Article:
7. Wow. A DAW war breaks out…FFS, your DAW does not matter. So, presumably those on here who claim to appreciate all the subtle differences in audio quality would like to stand shoulder to shoulder with a thousand musicians producers and verify that? No. Bollocks. Yes, people vote on these things based on what DAW they happen to be using, not remotely with the knowledge of what the others they do not use actually do or sound like. I chose Logic in 2008, because I switched to OSX and Mac and at the time it was the obvious choice. When I was at Nimbus, I had to learn ProTools because…that happened to be the standard that was set up in most studios to work with giant Outboard rigs and boards. Made perfect sense, even if I never got on that well with it. The DAWs fault? Hardly. Already had hundreds of Logic projects in the works, and switching is beyond an inconvenience. I loved Reason, Sonar was perfectly fine when I was on a PC because I tended to rely on my ideas more that feeling crippled by having a “shitty DAW”…Logic Pro X got a pretty nice update this year, with Alchemy integration made the $200 cost justifiable for that unbelievable synth alone for a lot of potential buyers. But link. Gee, what will I ever do without that? Oh…yes. Make music. That is fine with me, actually. Be thankful for whatever DAW you have. They are all good and should be the very least of your worries if you are thinking they are going to make or break your creative work. No. They won’t.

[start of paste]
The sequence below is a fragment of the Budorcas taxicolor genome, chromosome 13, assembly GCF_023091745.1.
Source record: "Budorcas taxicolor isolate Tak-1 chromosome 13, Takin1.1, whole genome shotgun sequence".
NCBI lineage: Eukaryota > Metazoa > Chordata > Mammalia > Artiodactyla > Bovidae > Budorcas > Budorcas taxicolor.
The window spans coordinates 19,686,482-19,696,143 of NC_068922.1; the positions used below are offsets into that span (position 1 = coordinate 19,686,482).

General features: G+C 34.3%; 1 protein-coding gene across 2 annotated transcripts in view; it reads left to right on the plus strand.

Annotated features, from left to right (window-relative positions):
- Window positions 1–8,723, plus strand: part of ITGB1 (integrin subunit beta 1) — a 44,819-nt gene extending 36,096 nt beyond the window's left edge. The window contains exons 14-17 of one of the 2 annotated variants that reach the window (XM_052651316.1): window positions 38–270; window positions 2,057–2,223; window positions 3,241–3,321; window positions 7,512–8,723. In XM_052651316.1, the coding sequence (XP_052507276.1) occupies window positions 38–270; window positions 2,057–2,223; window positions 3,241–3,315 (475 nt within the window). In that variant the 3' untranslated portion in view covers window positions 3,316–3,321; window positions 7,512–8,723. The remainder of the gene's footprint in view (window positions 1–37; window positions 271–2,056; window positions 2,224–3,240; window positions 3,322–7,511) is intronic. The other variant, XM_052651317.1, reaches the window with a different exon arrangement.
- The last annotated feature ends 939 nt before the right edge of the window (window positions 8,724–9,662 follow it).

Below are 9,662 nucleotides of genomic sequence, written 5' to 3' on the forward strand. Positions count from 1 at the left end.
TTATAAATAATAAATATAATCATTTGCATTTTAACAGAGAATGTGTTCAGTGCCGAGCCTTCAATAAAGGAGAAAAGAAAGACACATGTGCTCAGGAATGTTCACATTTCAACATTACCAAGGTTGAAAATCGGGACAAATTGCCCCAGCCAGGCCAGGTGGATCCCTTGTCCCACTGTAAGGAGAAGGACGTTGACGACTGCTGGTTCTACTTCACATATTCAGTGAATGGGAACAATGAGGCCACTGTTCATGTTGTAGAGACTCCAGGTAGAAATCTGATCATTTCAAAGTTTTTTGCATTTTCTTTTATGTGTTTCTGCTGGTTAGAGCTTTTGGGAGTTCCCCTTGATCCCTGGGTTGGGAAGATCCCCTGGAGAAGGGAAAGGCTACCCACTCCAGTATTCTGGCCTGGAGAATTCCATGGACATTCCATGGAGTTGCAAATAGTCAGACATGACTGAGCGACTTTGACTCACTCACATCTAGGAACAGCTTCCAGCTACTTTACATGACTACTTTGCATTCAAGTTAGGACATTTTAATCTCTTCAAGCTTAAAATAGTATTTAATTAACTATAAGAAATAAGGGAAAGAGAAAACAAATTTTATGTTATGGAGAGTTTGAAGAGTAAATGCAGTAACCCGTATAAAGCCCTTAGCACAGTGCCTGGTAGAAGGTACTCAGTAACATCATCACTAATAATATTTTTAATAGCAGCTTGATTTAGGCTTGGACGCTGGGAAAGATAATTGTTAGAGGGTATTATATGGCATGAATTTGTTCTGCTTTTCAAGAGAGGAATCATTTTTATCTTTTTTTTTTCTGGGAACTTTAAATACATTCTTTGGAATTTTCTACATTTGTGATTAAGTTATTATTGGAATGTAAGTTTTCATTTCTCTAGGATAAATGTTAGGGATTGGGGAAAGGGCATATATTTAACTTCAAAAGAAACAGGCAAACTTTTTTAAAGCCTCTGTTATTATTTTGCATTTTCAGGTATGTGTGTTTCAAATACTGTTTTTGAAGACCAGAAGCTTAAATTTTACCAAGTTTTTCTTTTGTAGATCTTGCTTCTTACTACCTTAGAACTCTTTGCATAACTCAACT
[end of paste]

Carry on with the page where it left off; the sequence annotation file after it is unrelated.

8. All I use is mixcraft pro studio 7 and I make beats that blow people’s minds and a good supplement income btw. How come it gets no love? Cuz it’s not cool enough? Hmmm

  9. Been using Cubase for several years now, MOTU’s DP prior to that and just purchased Ableton Live 9 for another application. I’ve read through many DAW ratings list, comparisons, reviews, etc. Bottom line? It’s all about your preferences, your desire for a workspace, workflow, support, intuitiveness of the software. All DAW software does pretty much the same thing. You can utilize MIDI, VSTi, audio loops, files, and the list goes on. You can work in a linear fashion (i.e. tape machine style) or program like an old school drum machine (i.e. in ‘chunks’ of material, patterns, etc.)

    It’s funny to see comparisons that are slanted toward the cheapest DAW out there and then the real workhorses, IMO (Cubase, Pro Tools, DP) get dumped to the bottom of the list. Walk into a professional studio in Nashville, NY or LA and you’re going to see the ‘Big Boys’ using ‘Big Boy’ DAWs. Show up in someone’s home or basement studio, and you’ll see guys just starting out, or on a budget using your Logic, PreSonus, Ableton, etc. DAWs. It’s not a good or bad thing, it’s WHAT FITS YOU and your working environment. No, money doesn’t equal better…all the time. However, you won’t see Cubase or Pro Tools, or DP going away anytime soon, they are just TOO powerful.

    Much like the “I work on a tablet, or laptop” vs. the “I use a desktop machine” mantra, it’s all about where you are in life and your profession. If you can make music that sounds GREAT with a $99 DAW and a tablet, go for it! If you’re in a place where you use an $800 DAW and a $4K desktop machine then you should not be judged. 🙂